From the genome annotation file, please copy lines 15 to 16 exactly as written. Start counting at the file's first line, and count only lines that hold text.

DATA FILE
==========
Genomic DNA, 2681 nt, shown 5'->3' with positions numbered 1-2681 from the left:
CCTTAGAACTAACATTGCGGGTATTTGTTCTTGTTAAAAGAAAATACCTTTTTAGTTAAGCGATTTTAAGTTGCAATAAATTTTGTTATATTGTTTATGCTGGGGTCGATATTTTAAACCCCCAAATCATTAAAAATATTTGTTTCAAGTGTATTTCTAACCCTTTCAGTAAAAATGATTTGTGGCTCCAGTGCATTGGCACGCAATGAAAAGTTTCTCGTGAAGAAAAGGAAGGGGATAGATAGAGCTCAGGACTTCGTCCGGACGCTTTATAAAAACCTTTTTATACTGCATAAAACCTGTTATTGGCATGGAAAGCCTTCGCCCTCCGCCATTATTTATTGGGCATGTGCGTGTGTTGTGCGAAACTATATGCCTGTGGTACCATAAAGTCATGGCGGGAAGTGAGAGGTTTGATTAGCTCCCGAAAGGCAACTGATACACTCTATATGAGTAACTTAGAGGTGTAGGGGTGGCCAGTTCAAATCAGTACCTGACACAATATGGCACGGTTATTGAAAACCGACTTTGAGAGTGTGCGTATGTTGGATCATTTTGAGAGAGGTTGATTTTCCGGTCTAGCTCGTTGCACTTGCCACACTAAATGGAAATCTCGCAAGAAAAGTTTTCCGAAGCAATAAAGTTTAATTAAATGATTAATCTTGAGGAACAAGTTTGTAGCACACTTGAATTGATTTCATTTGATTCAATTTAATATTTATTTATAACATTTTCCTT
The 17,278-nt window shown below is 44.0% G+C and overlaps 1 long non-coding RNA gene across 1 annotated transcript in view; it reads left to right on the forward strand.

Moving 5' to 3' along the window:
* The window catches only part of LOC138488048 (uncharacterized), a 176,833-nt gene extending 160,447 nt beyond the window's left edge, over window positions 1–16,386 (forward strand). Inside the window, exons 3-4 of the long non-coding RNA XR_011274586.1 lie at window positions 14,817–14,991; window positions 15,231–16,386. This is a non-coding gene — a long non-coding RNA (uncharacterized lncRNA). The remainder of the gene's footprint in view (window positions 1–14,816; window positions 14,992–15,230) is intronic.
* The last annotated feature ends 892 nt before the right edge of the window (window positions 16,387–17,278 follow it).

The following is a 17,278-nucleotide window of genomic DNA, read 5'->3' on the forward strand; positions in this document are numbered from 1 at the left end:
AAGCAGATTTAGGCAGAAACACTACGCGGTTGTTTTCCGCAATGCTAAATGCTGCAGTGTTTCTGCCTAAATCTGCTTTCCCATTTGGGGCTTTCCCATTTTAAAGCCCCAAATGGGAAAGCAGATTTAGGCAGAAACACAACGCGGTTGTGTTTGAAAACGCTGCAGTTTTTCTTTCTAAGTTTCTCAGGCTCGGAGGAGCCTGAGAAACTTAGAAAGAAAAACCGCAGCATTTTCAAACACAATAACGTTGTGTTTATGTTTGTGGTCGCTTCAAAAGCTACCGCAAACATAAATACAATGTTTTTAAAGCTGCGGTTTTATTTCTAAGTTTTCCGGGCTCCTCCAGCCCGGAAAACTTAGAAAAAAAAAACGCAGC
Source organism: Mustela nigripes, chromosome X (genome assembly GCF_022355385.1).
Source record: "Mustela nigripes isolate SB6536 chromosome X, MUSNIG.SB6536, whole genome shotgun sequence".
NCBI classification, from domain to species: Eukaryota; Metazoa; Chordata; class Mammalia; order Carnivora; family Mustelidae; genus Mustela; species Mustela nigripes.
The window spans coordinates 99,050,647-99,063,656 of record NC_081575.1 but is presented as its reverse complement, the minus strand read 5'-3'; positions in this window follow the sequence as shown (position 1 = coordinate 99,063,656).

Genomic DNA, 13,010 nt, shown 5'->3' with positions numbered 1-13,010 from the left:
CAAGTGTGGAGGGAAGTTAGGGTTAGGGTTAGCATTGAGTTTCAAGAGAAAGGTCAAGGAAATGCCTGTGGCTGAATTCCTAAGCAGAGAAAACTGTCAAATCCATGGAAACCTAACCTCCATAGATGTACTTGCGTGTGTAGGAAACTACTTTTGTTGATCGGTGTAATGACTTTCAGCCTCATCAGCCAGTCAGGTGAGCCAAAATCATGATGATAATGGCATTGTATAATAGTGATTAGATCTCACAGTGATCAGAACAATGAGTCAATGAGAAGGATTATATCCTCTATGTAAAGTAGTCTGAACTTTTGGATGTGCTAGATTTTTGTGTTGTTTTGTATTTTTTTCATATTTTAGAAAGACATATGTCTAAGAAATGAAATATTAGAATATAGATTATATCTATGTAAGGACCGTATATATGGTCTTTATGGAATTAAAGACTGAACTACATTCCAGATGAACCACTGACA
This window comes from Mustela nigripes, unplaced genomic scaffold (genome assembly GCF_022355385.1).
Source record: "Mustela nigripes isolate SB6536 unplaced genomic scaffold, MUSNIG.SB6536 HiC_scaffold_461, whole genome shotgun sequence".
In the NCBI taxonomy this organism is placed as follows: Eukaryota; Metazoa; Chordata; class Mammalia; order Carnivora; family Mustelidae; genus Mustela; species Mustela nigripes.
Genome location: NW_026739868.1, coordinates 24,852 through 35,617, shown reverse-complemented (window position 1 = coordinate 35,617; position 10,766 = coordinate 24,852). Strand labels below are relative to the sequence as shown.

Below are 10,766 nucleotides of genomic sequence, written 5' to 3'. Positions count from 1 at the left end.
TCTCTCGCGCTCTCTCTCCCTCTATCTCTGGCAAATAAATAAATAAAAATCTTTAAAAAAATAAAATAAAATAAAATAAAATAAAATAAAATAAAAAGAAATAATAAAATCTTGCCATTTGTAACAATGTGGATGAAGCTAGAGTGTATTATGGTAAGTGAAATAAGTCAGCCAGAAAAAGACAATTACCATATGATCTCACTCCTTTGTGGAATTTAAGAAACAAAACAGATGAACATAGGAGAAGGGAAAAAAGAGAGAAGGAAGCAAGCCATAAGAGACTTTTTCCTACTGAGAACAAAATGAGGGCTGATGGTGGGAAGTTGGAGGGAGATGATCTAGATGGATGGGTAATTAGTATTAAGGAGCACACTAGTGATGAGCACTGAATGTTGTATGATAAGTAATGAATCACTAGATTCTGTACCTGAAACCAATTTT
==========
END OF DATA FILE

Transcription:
This window comes from Mustela nigripes, unplaced genomic scaffold (genome assembly GCF_022355385.1).
Source record: "Mustela nigripes isolate SB6536 unplaced genomic scaffold, MUSNIG.SB6536 HiC_scaffold_461, whole genome shotgun sequence".